Shuttered shopfronts show impact of e-commerce on Hong Kong’s retail sector
E-commerce and offline retailers must combine their efforts at making Hong Kong shopping more of an ‘experience’
The rise of e-commerce has already spelt the end for some of Hong Kong’s best-known bricks-and-mortar stores, even though the city still lags behind other markets in embracing the new shopping model.
In Causeway Bay, on the third floor of the once-bustling Island Beverley Shopping Centre in Causeway Bay, just 15 out of about 60 units were open during a recent visit there by South China Morning Post. Its vacancy rate has been as high as 70 per cent in the past.
Two blocks away, Causeway Place also has around 10 shops on each floor empty with “to let” signs hanging on their fronts.
“Retailers who are not offering anything different will continue to struggle, as they can easily be replaced by online shopping,” said James Assersohn, local director of retail at JLL in Asia-Pacific.
Boutique stores selling cheaper clothes, shoes and accessories, particularly targeted at younger buyers are fast losing customers to online stores.
“I used to go to Island Beverley to buy clothes every weekend, but I have not been there for more than six months,” said Shirley Chiu, a second-year university student.
“Most of the clothes I used to buy at those shops, I can now get from Taobao, and at a cheaper price. Why should I brave the hot weather and go there?”
According to Hong Kong Trade Development Council, the city’s e-commerce market accounted for just 3.1 per cent of total retail sales in 2016, and compared with China’s 17.1 per cent. By 2021, the ratio will further just to 6.1 per cent in Hong Kong, while soaring 24.7 per cent in China.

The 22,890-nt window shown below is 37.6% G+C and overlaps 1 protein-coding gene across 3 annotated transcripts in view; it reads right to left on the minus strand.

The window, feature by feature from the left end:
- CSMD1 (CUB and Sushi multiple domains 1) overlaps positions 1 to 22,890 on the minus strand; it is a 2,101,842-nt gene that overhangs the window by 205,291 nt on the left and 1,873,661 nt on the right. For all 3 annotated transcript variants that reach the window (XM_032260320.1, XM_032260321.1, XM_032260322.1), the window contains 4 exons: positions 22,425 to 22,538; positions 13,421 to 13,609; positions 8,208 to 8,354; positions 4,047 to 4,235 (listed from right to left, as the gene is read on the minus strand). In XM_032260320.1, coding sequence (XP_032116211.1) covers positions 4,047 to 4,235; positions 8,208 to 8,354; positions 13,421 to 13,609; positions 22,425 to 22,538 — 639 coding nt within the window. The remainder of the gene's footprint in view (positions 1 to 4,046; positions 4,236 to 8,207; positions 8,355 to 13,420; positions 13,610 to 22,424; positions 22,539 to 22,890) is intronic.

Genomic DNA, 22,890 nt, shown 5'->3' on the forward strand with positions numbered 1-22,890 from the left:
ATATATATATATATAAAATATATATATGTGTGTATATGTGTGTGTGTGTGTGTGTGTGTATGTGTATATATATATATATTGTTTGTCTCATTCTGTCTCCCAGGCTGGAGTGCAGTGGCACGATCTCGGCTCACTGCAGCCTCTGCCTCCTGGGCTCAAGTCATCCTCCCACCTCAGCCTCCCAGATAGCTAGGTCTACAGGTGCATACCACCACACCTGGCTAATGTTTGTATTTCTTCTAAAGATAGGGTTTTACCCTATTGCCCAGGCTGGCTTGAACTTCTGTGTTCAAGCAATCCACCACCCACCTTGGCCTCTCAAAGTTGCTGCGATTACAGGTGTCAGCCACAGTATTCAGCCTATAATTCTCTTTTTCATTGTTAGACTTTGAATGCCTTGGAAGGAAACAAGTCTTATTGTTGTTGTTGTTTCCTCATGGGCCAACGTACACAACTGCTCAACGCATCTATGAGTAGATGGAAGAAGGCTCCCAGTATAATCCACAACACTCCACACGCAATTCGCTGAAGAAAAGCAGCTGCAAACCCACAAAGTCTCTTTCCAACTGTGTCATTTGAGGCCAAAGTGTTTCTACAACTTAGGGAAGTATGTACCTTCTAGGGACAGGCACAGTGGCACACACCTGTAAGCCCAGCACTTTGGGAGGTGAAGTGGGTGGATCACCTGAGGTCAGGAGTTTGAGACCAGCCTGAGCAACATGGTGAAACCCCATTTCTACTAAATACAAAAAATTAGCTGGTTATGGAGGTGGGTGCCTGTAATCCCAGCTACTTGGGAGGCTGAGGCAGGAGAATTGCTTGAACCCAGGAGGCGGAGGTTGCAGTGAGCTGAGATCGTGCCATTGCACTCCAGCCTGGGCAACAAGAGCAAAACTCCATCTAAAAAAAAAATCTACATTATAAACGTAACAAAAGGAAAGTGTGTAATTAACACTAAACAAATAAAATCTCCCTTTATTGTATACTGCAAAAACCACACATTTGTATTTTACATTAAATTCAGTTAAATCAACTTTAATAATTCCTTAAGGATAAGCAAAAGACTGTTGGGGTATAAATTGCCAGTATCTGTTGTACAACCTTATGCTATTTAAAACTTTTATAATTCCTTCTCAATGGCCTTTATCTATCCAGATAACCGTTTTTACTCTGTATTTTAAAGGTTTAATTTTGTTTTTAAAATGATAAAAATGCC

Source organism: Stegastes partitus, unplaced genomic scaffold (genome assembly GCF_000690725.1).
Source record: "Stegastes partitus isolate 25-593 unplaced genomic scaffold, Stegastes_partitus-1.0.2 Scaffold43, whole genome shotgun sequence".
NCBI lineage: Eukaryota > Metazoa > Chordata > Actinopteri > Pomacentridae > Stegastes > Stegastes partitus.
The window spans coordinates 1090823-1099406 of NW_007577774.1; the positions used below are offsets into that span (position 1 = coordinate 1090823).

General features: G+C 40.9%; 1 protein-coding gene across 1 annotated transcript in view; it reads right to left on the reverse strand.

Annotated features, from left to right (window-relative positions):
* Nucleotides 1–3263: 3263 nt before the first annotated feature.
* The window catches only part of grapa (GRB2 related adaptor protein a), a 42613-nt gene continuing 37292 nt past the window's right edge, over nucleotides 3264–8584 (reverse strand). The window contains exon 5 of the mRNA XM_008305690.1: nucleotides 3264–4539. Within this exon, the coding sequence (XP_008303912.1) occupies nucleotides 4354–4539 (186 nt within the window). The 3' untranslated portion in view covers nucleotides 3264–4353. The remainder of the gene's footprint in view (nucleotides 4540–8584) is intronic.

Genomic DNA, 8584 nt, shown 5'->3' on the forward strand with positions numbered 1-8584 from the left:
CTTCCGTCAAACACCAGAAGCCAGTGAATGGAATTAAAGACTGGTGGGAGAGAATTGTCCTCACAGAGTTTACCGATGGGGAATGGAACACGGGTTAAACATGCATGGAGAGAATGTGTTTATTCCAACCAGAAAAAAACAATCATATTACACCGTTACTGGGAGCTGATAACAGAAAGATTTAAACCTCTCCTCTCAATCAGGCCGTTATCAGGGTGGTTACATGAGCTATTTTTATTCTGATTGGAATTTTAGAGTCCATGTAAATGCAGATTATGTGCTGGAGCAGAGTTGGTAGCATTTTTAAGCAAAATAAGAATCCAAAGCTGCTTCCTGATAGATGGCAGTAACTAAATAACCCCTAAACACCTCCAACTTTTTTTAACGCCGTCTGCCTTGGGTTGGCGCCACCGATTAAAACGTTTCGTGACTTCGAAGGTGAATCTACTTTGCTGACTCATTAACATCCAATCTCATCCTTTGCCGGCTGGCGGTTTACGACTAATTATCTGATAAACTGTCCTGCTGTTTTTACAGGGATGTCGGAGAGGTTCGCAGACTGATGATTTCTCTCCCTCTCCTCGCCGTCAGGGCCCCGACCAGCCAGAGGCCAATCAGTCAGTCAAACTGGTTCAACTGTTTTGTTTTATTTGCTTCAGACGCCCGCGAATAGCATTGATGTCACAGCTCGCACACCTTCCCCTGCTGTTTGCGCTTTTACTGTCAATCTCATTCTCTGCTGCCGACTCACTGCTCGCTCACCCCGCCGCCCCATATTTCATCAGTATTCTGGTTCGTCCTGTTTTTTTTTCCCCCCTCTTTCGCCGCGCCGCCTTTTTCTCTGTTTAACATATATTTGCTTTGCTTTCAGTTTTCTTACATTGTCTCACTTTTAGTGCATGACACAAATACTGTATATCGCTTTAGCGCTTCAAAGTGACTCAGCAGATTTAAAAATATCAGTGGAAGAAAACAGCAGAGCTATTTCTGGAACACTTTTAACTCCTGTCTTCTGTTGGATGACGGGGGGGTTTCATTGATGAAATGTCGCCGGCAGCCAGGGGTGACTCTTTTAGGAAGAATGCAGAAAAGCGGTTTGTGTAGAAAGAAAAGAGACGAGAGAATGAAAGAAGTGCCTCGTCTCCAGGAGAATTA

However, its figures show that online consumption continued to rise at a compound annual growth rate of 15.1 per cent, compared with just 1.5 per cent for overall retail sales over the same period.
“Online shopping in Hong Kong is still seen as inconvenient by many, compared with other cities around the world,” said Assersohn.
“But once that’s been figured out, it will accelerate. The slower bricks-and-mortar retailers in the city react to take on an e-commerce strategy, the more danger they are in.”
A recent survey by JLL shows a level of optimism they will embrace more online shopping, with 72 per cent of retailers and 90 per cent of landlords surveyed expecting to see significant growth in online sales over the next five years.
“E-commerce will get more popular in Hong Kong in the next few years,” said Lawrence Wan, senior director of advisory and transaction services for retail at CBRE in Hong Kong.
“Retailers and landlords should become better prepared for omni-channel retailing and provide value added services in addition to pure selling. Online and offline retailing can be complementary.”
Shirley Chiu says the “experience” of shopping is the buzzword of the moment in retail.
Buyers actually go to the shops and stores where they can get a social experience, with friends and family which they cannot get at home through clicking online.
“I still hang out with friends in those stores and places so I can try out new things,” said Chiu.
“I went to IFC last weekend to try Shake and Shack. The pictures I took there got dozens of ‘likes’ on Instagram.”
Experts see that retailers working together, offering both online and offline, can create synergies and capture both traditional and younger consumers.
Mini Leung, a local fashion buyer running a multi-brand retailer in Sheung Wan selling designer jewellery, says more than half of her sales are now made in her Taobao shop and WeChat store.
But she is also considering expanding her bricks-and-mortar store to provide a space for silver jewellery and a DIY workshop.
“It is not fair to say that online shopping is a negative thing to us, instead, it is complementary to my business,” said Leung.
“It helps me build my brand; at the same time, the more people come to visit my offline store, the more positive feedback and higher ratings they post online, which in turn will boost customer loyalty.”